Teachers and school staff will be able to book coronavirus tests even if they are not showing symptoms of the disease, John Swinney has said.
The Education Secretary said the change is one of several measures designed to reassure teachers as full-time education resumes.
It comes after a survey for the EIS union found less than a fifth of teachers were confident schools could reopen safely.
As well as on-demand testing for education workers, Mr Swinney said “surveillance” testing will be carried out among samples of pupils and staff to monitor the prevalence of the virus.
Serology testing will also be carried out from next month among staff, looking for antibodies to Covid-19.
The Education Secretary updated MSPs in the Scottish Parliament on Wednesday,
He said stormy weather had affected the return of several schools in Fife, Perth, Aberdeen, Aberdeenshire, East Ayrshire, Falkirk and the Highlands.
Mr Swinney said: “Ensuring the highest quality education for our young people, in a safe environment, is our absolute priority.
“Thanks to our success in suppressing Covid-19 in Scotland, it is now safe for schools to return.
“Guidance, informed by the latest scientific advice, sets out the range of measures schools should take to minimise the risk of the spread of the virus.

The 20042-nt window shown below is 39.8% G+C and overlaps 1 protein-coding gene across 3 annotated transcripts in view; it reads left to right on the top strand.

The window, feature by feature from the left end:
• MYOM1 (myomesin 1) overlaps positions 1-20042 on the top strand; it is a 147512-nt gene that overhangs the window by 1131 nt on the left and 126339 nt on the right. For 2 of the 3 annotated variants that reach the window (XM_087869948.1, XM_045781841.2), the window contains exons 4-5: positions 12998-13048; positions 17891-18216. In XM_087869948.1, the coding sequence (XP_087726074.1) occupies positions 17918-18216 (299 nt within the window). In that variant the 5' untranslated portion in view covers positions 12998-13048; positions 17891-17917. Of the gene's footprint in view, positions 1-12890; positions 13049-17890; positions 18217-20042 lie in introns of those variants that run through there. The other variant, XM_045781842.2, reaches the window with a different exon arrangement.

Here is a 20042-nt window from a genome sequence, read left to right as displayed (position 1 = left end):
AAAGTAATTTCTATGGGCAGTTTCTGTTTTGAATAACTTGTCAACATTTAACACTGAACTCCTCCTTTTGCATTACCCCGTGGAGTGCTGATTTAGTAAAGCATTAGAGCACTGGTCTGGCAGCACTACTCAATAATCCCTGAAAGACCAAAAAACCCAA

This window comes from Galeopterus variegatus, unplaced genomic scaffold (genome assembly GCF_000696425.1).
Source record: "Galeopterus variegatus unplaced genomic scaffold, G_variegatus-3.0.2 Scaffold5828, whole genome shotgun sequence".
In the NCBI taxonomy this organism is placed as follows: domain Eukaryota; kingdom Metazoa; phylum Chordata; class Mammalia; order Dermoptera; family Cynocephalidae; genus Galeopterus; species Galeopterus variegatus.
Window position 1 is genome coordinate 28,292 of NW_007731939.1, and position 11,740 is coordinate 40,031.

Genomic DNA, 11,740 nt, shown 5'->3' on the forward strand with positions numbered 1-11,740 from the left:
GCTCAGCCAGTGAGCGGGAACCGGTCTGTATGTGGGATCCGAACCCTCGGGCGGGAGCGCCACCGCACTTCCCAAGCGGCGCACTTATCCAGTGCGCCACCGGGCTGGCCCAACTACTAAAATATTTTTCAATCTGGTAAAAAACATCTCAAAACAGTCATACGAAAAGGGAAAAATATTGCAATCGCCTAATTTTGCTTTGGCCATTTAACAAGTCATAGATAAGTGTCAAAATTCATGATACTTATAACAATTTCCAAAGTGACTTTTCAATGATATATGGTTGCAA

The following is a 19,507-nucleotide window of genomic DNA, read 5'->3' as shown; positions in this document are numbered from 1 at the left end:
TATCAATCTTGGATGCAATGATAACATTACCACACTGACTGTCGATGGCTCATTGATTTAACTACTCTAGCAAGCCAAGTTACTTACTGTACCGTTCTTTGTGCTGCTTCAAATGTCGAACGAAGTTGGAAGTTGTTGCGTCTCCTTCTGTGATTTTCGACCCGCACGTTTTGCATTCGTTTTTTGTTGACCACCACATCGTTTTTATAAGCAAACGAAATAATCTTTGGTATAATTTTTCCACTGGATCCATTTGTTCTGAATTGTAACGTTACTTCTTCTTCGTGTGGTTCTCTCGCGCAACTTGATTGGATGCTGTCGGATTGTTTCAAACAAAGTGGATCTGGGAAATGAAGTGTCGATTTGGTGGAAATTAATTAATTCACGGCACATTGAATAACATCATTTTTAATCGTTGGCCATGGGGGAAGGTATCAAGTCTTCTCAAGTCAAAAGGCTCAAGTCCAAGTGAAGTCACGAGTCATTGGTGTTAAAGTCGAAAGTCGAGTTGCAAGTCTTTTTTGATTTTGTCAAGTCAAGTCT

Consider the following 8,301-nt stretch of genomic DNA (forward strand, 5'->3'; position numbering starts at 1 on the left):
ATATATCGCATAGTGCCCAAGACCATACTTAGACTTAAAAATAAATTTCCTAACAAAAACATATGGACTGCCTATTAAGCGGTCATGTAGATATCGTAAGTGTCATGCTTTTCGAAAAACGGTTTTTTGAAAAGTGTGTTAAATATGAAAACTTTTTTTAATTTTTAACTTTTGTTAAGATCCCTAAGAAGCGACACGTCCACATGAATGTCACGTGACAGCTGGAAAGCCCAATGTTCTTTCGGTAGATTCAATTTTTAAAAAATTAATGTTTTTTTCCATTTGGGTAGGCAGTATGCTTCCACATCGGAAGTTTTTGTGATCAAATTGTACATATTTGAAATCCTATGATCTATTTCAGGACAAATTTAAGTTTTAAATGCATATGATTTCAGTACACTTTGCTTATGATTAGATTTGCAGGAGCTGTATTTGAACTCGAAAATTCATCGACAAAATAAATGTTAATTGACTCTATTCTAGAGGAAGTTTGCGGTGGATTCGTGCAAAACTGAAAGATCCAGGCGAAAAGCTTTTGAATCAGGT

“We know concerns still exist and I want teachers and staff to not just be safe, but to feel safe, in school and in nursery.”
He added: “While clinical advice is clear that testing those with symptoms must be the priority, we are now offering all staff who are concerned they may have been at risk of infection to have access to testing through their employer.
“I hope this additional measure will reassure teachers, nursery and support staff as we return to full-time in classroom education.”
The Education Secretary said data from the surveillance testing could lead to safety measures in schools being tightened or the return of currently banned activities such as assemblies and choirs if prevalence remains low.
Asked by Scottish Labour MSP Daniel Johnson what basis schools would have to close after an outbreak, Mr Swinney said: “If a school has two positive cases within a 14-day period, it will be defined as having an outbreak.
“In those circumstances – and indeed in the circumstance of any positive case within a school – the school should contact the local health protection team.
“It then becomes a discussion, which may vary depending on the circumstances and the composition of the outbreak, as to what action is taken.”